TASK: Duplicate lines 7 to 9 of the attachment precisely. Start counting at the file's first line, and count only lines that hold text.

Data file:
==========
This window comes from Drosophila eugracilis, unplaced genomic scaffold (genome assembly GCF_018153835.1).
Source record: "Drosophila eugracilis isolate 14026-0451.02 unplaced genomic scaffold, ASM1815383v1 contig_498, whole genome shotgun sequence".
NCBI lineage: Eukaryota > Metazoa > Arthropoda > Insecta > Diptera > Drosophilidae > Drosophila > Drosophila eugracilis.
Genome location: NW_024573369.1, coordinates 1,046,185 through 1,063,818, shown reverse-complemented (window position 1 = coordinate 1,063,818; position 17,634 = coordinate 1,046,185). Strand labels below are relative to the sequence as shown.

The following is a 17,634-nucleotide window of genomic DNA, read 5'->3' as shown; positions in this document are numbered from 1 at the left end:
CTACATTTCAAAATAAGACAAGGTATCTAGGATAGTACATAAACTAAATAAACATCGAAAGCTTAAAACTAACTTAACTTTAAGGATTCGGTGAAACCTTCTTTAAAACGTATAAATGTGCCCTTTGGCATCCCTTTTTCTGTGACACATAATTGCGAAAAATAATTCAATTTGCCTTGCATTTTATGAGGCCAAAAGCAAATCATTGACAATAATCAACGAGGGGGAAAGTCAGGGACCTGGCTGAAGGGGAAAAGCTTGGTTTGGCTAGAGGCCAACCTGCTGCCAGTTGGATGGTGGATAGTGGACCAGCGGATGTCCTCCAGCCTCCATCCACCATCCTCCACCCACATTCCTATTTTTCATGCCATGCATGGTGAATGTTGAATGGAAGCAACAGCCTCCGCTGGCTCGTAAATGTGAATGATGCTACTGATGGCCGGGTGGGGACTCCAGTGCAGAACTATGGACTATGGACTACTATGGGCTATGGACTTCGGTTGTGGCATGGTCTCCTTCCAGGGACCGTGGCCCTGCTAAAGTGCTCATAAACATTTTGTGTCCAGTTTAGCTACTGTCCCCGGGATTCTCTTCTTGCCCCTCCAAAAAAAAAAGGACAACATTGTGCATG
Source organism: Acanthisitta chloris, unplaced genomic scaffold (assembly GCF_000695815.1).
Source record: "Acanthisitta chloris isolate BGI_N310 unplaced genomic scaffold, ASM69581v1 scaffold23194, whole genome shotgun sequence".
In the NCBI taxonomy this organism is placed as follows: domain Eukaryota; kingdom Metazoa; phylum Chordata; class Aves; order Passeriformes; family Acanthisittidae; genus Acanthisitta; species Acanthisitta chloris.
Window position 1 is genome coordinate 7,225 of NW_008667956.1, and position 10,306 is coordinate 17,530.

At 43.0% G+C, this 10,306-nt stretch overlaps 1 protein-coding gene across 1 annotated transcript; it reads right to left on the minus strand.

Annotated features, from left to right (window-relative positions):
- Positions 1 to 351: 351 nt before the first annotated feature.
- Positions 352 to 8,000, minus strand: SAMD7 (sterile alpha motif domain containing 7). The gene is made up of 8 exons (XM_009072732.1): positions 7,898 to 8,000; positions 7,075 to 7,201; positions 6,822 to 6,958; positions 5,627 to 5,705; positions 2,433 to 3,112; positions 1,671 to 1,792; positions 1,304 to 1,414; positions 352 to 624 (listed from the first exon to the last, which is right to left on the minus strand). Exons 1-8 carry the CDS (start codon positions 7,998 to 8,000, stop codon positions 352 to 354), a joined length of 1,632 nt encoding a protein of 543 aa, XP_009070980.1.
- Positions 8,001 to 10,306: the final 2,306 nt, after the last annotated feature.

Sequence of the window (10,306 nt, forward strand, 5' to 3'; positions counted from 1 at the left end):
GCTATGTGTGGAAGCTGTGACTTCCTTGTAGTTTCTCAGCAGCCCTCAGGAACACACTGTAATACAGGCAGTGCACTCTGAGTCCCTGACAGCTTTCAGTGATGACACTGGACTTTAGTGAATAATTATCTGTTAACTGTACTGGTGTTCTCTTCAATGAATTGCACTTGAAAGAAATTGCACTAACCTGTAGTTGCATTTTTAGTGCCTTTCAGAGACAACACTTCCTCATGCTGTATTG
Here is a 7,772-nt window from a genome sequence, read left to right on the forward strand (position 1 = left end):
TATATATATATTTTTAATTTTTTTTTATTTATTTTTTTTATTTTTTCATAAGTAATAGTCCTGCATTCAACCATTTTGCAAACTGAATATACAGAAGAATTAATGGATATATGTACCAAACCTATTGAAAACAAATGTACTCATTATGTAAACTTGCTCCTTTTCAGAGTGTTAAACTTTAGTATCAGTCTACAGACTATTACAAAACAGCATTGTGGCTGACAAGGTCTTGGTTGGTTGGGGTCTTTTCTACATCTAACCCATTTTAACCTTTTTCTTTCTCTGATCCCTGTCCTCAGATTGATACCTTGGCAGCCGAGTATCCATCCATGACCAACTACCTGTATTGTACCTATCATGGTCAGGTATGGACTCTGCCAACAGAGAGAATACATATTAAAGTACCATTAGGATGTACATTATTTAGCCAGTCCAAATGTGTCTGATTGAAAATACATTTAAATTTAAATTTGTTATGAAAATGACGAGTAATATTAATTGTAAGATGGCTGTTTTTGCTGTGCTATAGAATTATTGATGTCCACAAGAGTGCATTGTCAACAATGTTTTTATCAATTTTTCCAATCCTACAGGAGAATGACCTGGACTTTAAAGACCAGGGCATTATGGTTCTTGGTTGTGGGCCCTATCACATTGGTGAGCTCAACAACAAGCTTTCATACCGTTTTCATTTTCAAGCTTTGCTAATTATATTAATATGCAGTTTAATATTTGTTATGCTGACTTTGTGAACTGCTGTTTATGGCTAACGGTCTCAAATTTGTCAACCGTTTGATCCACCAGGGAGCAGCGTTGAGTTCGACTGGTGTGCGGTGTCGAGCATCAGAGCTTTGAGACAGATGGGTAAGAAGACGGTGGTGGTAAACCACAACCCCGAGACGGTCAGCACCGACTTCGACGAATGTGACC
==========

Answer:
Source organism: Acanthisitta chloris, unplaced genomic scaffold (assembly GCF_000695815.1).
Source record: "Acanthisitta chloris isolate BGI_N310 unplaced genomic scaffold, ASM69581v1 scaffold23194, whole genome shotgun sequence".
In the NCBI taxonomy this organism is placed as follows: domain Eukaryota; kingdom Metazoa; phylum Chordata; class Aves; order Passeriformes; family Acanthisittidae; genus Acanthisitta; species Acanthisitta chloris.